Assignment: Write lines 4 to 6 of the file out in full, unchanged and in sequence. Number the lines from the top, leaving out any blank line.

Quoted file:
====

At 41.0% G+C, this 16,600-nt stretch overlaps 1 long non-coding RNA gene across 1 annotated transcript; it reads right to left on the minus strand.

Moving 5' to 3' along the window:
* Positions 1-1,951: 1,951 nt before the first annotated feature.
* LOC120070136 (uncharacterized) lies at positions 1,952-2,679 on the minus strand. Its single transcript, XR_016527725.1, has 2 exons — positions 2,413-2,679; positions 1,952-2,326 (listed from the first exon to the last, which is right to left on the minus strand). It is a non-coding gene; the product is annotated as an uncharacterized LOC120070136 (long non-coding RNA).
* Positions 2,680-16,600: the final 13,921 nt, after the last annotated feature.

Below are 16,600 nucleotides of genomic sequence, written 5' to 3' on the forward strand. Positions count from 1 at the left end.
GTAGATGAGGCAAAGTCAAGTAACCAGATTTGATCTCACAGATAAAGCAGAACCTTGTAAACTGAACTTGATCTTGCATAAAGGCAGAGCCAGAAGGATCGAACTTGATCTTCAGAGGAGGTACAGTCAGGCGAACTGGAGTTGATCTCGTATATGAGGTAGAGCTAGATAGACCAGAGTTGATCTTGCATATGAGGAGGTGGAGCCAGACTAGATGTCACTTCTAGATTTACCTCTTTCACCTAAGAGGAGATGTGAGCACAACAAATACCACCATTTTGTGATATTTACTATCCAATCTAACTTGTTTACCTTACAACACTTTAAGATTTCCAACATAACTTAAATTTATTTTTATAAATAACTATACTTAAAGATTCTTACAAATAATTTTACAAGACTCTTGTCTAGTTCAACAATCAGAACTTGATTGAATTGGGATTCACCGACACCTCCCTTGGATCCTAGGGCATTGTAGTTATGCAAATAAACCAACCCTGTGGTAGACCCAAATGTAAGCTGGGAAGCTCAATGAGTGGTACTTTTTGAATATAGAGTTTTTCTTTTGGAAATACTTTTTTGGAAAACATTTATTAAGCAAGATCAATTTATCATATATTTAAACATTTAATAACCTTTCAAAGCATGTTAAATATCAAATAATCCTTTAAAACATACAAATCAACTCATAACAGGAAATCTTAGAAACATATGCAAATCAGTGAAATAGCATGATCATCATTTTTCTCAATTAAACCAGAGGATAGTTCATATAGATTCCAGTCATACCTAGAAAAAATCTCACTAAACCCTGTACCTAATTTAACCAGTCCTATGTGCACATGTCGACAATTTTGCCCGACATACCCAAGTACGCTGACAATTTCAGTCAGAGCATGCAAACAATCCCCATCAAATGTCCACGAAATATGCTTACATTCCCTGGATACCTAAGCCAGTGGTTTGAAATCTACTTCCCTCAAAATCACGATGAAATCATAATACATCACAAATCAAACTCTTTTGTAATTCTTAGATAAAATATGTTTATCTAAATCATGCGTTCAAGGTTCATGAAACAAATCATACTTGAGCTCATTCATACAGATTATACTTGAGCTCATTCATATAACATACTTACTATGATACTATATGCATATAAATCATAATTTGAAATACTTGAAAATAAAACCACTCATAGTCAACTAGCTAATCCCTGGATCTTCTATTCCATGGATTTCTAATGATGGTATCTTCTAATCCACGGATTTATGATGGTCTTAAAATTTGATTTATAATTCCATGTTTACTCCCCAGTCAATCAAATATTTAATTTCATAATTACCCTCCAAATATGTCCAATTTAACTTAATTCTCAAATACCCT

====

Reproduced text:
* LOC120070136 (uncharacterized) lies at positions 1,952-2,679 on the minus strand. Its single transcript, XR_016527725.1, has 2 exons — positions 2,413-2,679; positions 1,952-2,326 (listed from the first exon to the last, which is right to left on the minus strand). It is a non-coding gene; the product is annotated as an uncharacterized LOC120070136 (long non-coding RNA).
* Positions 2,680-16,600: the final 13,921 nt, after the last annotated feature.

Below are 16,600 nucleotides of genomic sequence, written 5' to 3' on the forward strand. Positions count from 1 at the left end.